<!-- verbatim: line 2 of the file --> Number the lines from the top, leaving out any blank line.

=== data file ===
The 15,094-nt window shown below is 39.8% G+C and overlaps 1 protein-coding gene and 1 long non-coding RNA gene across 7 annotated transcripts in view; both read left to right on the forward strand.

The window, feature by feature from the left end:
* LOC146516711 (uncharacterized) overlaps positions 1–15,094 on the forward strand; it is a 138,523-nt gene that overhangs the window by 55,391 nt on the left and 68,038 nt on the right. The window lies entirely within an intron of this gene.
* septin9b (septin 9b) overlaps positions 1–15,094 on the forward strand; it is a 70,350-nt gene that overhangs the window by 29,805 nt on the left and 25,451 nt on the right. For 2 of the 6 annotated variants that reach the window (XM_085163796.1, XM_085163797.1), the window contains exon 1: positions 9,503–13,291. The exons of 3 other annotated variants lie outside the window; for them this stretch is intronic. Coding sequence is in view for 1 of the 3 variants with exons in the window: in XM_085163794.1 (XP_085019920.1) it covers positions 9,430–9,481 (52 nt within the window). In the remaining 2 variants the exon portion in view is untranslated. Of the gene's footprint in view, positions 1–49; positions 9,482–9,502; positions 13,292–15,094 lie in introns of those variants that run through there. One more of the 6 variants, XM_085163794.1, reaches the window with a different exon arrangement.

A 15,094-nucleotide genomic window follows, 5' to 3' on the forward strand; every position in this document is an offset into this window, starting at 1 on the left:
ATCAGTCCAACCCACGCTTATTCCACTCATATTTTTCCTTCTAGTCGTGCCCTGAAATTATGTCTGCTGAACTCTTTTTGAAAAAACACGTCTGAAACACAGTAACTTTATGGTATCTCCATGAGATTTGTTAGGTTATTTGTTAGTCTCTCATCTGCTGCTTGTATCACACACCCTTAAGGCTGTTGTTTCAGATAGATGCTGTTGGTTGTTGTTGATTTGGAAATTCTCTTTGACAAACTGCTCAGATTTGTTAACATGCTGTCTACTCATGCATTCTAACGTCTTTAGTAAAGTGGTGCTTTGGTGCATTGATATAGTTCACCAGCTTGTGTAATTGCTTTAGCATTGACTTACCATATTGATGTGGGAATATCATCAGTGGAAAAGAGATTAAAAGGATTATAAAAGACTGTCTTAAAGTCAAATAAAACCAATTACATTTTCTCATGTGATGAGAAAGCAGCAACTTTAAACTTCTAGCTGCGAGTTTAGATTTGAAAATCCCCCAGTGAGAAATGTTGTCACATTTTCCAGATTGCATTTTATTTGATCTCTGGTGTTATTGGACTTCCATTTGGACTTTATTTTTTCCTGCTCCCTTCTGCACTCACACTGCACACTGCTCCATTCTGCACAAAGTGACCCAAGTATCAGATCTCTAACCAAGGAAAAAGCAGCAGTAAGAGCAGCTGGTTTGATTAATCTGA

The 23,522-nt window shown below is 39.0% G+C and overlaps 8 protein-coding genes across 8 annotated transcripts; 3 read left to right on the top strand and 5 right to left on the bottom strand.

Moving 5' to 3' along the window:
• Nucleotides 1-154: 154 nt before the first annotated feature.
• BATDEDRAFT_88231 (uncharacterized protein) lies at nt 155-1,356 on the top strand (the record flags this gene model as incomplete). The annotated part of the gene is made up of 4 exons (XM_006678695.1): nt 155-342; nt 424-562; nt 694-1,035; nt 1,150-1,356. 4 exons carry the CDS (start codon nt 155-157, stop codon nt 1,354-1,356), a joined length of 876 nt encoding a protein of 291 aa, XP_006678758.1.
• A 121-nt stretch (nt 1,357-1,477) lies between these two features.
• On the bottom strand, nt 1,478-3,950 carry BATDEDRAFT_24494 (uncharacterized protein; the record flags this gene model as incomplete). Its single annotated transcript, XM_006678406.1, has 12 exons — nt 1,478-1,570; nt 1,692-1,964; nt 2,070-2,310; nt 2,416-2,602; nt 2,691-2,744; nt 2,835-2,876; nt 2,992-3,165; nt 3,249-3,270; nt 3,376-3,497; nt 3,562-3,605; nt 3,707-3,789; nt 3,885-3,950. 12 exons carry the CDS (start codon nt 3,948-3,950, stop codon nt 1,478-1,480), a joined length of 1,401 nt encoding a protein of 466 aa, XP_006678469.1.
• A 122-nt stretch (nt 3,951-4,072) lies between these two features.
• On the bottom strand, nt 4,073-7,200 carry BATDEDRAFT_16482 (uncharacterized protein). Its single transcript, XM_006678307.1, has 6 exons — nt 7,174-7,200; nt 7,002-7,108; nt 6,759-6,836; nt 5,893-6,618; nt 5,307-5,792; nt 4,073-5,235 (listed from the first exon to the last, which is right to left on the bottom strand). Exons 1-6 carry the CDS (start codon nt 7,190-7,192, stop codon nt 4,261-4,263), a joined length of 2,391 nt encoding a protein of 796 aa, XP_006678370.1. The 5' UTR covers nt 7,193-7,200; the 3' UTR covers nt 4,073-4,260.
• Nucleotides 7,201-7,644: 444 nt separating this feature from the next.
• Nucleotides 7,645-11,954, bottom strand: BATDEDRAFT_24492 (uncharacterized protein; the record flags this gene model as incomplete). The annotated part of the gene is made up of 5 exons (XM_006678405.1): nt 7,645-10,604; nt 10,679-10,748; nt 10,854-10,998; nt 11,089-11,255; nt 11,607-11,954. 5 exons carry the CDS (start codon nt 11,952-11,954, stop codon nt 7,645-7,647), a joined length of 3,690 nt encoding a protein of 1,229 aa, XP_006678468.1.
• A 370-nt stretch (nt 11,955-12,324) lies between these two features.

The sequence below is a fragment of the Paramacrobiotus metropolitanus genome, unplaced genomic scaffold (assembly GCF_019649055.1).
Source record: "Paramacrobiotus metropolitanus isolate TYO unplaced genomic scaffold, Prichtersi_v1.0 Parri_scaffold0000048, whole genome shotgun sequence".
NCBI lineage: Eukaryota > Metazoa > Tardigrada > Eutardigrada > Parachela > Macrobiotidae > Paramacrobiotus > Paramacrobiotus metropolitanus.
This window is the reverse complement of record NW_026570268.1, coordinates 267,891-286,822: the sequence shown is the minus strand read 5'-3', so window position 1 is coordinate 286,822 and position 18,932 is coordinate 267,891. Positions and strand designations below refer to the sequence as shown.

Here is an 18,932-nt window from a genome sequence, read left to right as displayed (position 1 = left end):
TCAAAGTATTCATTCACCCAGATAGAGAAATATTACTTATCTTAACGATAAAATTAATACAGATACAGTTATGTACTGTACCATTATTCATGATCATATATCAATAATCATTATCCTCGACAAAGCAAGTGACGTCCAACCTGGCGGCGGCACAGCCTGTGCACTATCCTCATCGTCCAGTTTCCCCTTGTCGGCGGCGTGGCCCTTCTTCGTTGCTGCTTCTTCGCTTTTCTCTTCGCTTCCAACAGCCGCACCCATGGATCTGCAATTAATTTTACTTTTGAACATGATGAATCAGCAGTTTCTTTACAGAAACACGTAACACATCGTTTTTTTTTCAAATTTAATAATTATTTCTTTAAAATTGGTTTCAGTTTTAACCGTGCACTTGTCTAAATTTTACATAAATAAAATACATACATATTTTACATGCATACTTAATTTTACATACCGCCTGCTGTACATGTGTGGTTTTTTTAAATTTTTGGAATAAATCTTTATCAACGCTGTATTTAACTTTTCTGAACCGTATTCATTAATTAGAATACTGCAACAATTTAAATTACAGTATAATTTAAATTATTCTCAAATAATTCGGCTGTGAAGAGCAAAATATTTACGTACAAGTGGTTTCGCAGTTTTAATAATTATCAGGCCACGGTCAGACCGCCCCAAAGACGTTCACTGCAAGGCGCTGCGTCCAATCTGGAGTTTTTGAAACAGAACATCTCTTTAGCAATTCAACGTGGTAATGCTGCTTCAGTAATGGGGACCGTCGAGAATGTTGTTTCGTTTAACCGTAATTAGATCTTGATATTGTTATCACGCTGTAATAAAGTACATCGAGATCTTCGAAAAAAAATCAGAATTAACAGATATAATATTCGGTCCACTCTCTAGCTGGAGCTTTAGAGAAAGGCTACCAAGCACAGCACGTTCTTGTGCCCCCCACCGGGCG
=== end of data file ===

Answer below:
The window, feature by feature from the left end: